Virtual Ink Corp., developer of mimio®, an award-winning collaboration tool, has announced two winners of its new “Think Ink” Contest. Designed to promote creative ways for educators worldwide to capture and share handwritten notes and drawings from classroom whiteboards, the contest will award a free mimio each month to the parent, student, teacher, or administrator who submits the most innovative, creative, or original entry to incorporate the use of mimio in their school or classroom.

Mimio is a digital collaboration technology for PC and Mac platforms that attaches to any whiteboard and electronically captures everything that is written or drawn, in color and in real time. Rooted in the classroom, mimio originated at the Massachusetts Institute of Technology as a practical solution to a frustrating teaching dilemma: students were so focused on accurately duplicating the drawings on the classroom’s whiteboard, they often missed important lecture details and failed to actively participate in class discussions. The solution was to digitally capture and share hand-drawn information as it was created, allowing students to spend less time taking notes and more time learning.

“We’re pleased to announce that the first winner is Pauline Luther, a resource teacher and an Apple distinguished educator from the Pinellas County School District in Largo, Florida. Luther’s winning entry illustrated a variety of innovative ways she would capture and share information in her roles as an Apple distinguished educator, college professor, district trainer, conference speaker, and school advisory council member,” stated Greg McHale, president and CEO of Virtual Ink.

“With mimio, I will be able to capture the students’ ideas and share those ideas digitally with the entire class, as well as other groups that I teach. Not only will their ideas be shared, but they will have the knowledge and experience of using a tool that enhances learning,” said Luther.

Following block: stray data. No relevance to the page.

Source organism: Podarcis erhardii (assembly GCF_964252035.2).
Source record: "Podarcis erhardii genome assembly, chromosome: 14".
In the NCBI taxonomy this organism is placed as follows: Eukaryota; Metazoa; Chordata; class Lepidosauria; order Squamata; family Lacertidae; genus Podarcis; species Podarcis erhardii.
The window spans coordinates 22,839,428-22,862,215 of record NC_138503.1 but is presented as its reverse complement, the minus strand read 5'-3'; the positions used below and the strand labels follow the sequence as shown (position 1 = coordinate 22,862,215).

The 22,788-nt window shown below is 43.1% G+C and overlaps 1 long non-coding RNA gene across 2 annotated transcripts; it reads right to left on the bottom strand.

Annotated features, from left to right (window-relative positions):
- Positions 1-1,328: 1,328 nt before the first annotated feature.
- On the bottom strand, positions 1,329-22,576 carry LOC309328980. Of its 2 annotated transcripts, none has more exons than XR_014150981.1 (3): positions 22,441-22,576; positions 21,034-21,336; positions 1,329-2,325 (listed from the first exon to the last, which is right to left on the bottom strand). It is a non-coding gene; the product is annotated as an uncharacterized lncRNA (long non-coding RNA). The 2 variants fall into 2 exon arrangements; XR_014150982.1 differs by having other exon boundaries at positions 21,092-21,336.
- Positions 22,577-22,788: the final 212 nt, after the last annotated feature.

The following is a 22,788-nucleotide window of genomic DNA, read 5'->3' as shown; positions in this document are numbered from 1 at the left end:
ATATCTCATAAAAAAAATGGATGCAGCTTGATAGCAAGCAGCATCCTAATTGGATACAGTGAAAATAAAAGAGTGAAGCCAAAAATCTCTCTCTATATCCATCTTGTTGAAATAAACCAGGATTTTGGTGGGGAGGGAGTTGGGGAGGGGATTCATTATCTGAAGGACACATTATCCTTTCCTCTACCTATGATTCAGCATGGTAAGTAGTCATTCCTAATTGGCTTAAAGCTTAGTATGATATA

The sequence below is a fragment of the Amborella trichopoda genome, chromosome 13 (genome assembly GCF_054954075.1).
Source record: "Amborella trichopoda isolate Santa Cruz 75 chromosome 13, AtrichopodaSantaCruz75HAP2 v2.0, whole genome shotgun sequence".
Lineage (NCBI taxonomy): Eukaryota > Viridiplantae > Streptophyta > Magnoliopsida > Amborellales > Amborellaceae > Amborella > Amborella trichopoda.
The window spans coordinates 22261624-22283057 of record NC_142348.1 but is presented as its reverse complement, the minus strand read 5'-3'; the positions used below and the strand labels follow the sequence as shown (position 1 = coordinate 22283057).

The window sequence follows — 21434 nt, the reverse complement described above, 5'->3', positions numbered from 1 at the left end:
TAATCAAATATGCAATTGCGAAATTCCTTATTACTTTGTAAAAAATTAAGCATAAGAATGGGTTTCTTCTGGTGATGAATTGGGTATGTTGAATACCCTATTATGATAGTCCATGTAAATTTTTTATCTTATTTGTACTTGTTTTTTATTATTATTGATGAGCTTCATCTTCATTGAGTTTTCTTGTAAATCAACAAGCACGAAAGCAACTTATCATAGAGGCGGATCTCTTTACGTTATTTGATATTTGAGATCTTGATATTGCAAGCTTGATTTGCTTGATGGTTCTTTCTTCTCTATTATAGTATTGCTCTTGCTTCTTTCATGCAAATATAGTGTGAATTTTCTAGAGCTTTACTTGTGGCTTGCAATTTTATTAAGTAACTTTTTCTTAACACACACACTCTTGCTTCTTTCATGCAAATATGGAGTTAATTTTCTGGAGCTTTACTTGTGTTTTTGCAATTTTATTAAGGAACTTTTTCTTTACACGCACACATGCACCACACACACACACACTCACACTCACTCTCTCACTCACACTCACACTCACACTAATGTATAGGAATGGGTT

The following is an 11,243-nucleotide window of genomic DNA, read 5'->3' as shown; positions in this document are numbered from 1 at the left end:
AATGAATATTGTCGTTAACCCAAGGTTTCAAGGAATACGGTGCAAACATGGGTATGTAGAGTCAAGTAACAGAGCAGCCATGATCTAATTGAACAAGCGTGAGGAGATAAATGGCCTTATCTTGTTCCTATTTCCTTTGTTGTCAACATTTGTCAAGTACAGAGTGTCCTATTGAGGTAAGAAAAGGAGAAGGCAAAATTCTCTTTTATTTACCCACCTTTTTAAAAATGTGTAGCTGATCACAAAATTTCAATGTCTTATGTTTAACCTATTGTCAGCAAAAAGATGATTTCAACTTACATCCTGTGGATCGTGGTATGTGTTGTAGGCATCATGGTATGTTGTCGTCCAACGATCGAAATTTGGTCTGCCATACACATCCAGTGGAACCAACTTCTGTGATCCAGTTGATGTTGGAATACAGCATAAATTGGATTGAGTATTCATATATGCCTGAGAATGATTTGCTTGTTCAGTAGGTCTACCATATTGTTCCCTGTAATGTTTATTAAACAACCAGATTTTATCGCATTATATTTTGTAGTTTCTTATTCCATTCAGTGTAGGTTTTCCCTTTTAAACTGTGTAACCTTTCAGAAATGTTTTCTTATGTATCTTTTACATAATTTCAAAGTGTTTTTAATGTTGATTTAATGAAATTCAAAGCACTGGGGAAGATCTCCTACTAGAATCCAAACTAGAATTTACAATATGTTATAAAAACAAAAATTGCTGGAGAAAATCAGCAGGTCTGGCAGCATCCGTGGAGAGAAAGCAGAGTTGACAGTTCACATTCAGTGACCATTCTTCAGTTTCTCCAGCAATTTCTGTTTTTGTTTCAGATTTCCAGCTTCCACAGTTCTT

Paul Ladd, the contest’s second winner and a student at Tidewater Community College in Virginia Beach, Va., was selected as the most recent recipient. His submission described how a borrowed mimio had helped him overcome a visual impairment that has prevented him from seeing notes and drawings written on classroom whiteboards.

“Paul’s submission was an eye-opener for everyone at our company,” said McHale. “Here is a student who will use our technology to overcome a lifelong disability and for the first time be able to participate in classes in a way that most of us take for granted. To know that we can offer that kind of solution and assistance to someone who has had to work so hard for so long is inspiring to all of us.”

Ladd first learned of mimio when Tom Lee, the technology director at Tidewater Community College, showed Ladd how mimio could assist in his classes. Lee connected mimio to Ladd’s laptop and then began writing on his office whiteboard. With mimio attached to any standard dry-erase whiteboard, everything written, drawn and erased on the whiteboard is captured to a computer in color and in real time. The information is recorded and saved as digital “ink” files that can be played back later, which allowed Ladd to revisit previous class notes hours and days later.

Previously, Ladd’s visual impairment had kept him from being able to see class material as it was written on the classroom whiteboards. With mimio, he is now able to see the whiteboard material on his computer as it was written and fully participate in class for the first time.

“When I saw mimio for the first time, I knew that this was an answer to my single greatest obstacle in school. I went home afterwards and thought about how much this would help and I was so happy, I couldn’t help but cry,” said Ladd. “Tom Lee let me borrow his mimio until I could get one of my own. While using his mimio, I scored a perfect 100 for the first time on a recent quiz.”

“If you think about how hard he works without many of the advantages that we take for granted in education, [such as] the ability to see the lesson presented by the teacher, it should be astounding to see what will happen for him in the future,” said Lee. “I’m delighted that I could help him.”

The contest is open to educators from around the world. Educators interested in entering the “Think Ink” contest can do so by visiting the web site below and completing an entry form. Entrants should describe the creative ways they would incorporate mimio to foster greater student-teacher collaboration and productivity within the classroom. For more information visit, http://www.mimio.com/education